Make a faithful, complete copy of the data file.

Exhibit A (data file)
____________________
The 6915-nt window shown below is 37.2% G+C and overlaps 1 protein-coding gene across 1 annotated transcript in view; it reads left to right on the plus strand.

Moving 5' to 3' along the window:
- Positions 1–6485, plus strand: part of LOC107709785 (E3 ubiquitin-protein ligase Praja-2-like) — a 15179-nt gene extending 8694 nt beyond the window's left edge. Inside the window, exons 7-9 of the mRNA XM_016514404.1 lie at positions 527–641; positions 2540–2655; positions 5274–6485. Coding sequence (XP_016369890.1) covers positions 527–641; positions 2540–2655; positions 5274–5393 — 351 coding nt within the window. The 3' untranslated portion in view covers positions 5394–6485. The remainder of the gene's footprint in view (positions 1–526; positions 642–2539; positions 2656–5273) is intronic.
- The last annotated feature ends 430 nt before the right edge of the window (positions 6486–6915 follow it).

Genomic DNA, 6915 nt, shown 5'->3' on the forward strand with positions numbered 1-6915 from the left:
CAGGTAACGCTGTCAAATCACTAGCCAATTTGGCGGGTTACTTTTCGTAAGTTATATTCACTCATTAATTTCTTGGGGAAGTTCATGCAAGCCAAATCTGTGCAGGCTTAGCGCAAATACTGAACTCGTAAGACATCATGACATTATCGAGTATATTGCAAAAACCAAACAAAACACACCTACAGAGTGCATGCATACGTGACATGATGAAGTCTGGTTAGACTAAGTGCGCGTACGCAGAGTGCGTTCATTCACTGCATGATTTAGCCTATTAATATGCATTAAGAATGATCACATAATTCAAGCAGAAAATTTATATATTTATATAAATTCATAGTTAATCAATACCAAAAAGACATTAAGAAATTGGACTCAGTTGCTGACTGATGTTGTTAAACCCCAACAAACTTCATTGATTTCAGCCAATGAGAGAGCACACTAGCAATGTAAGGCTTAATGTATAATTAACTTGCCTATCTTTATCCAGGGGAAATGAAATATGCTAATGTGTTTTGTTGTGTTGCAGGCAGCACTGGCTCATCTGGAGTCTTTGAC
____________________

The 6915-nt window shown below is 37.2% G+C and overlaps 1 protein-coding gene across 1 annotated transcript in view; it reads left to right on the plus strand.

Moving 5' to 3' along the window:
- Positions 1–6485, plus strand: part of LOC107709785 (E3 ubiquitin-protein ligase Praja-2-like) — a 15179-nt gene extending 8694 nt beyond the window's left edge. Inside the window, exons 7-9 of the mRNA XM_016514404.1 lie at positions 527–641; positions 2540–2655; positions 5274–6485. Coding sequence (XP_016369890.1) covers positions 527–641; positions 2540–2655; positions 5274–5393 — 351 coding nt within the window. The 3' untranslated portion in view covers positions 5394–6485. The remainder of the gene's footprint in view (positions 1–526; positions 642–2539; positions 2656–5273) is intronic.
- The last annotated feature ends 430 nt before the right edge of the window (positions 6486–6915 follow it).

Genomic DNA, 6915 nt, shown 5'->3' on the forward strand with positions numbered 1-6915 from the left:
CAGGTAACGCTGTCAAATCACTAGCCAATTTGGCGGGTTACTTTTCGTAAGTTATATTCACTCATTAATTTCTTGGGGAAGTTCATGCAAGCCAAATCTGTGCAGGCTTAGCGCAAATACTGAACTCGTAAGACATCATGACATTATCGAGTATATTGCAAAAACCAAACAAAACACACCTACAGAGTGCATGCATACGTGACATGATGAAGTCTGGTTAGACTAAGTGCGCGTACGCAGAGTGCGTTCATTCACTGCATGATTTAGCCTATTAATATGCATTAAGAATGATCACATAATTCAAGCAGAAAATTTATATATTTATATAAATTCATAGTTAATCAATACCAAAAAGACATTAAGAAATTGGACTCAGTTGCTGACTGATGTTGTTAAACCCCAACAAACTTCATTGATTTCAGCCAATGAGAGAGCACACTAGCAATGTAAGGCTTAATGTATAATTAACTTGCCTATCTTTATCCAGGGGAAATGAAATATGCTAATGTGTTTTGTTGTGTTGCAGGCAGCACTGGCTCATCTGGAGTCTTTGAC